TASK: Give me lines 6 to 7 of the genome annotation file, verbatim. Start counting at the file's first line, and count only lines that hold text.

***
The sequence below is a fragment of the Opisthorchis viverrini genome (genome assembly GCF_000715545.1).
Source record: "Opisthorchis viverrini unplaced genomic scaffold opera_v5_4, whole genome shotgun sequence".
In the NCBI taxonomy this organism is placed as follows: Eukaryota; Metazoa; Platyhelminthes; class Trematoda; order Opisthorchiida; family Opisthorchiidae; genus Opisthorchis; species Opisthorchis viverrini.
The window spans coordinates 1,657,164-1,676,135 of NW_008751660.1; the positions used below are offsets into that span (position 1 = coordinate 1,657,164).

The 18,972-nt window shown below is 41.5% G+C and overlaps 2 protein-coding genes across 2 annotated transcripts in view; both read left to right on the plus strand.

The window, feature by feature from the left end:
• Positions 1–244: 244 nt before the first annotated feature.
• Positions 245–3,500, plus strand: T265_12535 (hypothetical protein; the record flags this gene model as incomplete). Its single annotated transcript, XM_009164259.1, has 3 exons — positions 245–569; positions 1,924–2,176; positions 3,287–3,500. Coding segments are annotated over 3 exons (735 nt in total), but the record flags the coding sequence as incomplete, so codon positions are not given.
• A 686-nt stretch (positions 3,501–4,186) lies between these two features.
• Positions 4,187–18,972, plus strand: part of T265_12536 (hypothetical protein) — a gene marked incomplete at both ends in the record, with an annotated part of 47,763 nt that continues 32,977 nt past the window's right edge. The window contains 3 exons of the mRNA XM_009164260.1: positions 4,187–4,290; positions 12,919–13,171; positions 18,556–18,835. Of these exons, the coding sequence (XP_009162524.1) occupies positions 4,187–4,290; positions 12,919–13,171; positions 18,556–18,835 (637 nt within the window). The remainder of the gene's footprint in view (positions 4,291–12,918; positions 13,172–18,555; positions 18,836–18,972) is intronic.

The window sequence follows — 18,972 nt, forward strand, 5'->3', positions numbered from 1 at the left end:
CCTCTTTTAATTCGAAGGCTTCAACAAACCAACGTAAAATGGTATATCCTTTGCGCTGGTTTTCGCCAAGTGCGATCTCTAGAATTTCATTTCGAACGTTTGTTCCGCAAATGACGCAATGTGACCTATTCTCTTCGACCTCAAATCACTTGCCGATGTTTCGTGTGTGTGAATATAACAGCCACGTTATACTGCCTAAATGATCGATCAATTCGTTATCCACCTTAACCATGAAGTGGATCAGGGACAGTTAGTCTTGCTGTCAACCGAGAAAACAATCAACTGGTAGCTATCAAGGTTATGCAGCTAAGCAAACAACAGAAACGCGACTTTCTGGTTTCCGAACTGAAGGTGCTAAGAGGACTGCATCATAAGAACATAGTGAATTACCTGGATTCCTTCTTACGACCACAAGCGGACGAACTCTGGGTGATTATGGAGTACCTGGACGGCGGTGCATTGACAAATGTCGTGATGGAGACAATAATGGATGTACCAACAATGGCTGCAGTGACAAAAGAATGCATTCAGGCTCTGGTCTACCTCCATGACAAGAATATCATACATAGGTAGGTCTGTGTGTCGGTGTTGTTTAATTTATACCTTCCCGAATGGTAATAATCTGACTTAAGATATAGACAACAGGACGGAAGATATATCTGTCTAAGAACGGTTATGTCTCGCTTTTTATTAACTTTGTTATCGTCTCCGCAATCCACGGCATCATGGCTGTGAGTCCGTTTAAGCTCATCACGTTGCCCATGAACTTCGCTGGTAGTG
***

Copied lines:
The window, feature by feature from the left end:
• Positions 1–244: 244 nt before the first annotated feature.